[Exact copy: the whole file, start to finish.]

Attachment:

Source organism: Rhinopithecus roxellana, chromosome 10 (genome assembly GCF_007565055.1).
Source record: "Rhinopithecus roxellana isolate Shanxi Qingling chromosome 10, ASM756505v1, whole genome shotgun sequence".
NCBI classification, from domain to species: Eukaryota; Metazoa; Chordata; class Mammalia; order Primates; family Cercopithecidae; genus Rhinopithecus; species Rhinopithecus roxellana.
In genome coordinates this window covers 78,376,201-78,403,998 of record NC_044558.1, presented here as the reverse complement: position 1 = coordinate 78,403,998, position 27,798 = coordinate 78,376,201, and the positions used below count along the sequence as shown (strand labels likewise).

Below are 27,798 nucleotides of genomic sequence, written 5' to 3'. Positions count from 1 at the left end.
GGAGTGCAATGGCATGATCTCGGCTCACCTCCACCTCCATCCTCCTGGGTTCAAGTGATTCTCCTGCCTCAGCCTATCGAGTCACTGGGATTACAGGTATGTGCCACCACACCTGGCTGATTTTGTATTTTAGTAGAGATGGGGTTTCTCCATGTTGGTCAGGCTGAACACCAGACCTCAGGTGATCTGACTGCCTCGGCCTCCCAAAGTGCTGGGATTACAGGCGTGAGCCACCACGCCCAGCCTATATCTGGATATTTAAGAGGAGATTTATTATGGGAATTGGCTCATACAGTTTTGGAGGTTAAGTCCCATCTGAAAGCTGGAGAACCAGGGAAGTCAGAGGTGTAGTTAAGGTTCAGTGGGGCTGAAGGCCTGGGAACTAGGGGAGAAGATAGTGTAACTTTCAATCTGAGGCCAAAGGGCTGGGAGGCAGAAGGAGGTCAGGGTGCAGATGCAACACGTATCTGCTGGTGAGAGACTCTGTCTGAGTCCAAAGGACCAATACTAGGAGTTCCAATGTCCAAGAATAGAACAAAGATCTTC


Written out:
Source organism: Rhinopithecus roxellana, chromosome 10 (genome assembly GCF_007565055.1).
Source record: "Rhinopithecus roxellana isolate Shanxi Qingling chromosome 10, ASM756505v1, whole genome shotgun sequence".
NCBI classification, from domain to species: Eukaryota; Metazoa; Chordata; class Mammalia; order Primates; family Cercopithecidae; genus Rhinopithecus; species Rhinopithecus roxellana.
In genome coordinates this window covers 78,376,201-78,403,998 of record NC_044558.1, presented here as the reverse complement: position 1 = coordinate 78,403,998, position 27,798 = coordinate 78,376,201, and the positions used below count along the sequence as shown (strand labels likewise).

Below are 27,798 nucleotides of genomic sequence, written 5' to 3'. Positions count from 1 at the left end.
GGAGTGCAATGGCATGATCTCGGCTCACCTCCACCTCCATCCTCCTGGGTTCAAGTGATTCTCCTGCCTCAGCCTATCGAGTCACTGGGATTACAGGTATGTGCCACCACACCTGGCTGATTTTGTATTTTAGTAGAGATGGGGTTTCTCCATGTTGGTCAGGCTGAACACCAGACCTCAGGTGATCTGACTGCCTCGGCCTCCCAAAGTGCTGGGATTACAGGCGTGAGCCACCACGCCCAGCCTATATCTGGATATTTAAGAGGAGATTTATTATGGGAATTGGCTCATACAGTTTTGGAGGTTAAGTCCCATCTGAAAGCTGGAGAACCAGGGAAGTCAGAGGTGTAGTTAAGGTTCAGTGGGGCTGAAGGCCTGGGAACTAGGGGAGAAGATAGTGTAACTTTCAATCTGAGGCCAAAGGGCTGGGAGGCAGAAGGAGGTCAGGGTGCAGATGCAACACGTATCTGCTGGTGAGAGACTCTGTCTGAGTCCAAAGGACCAATACTAGGAGTTCCAATGTCCAAGAATAGAACAAAGATCTTC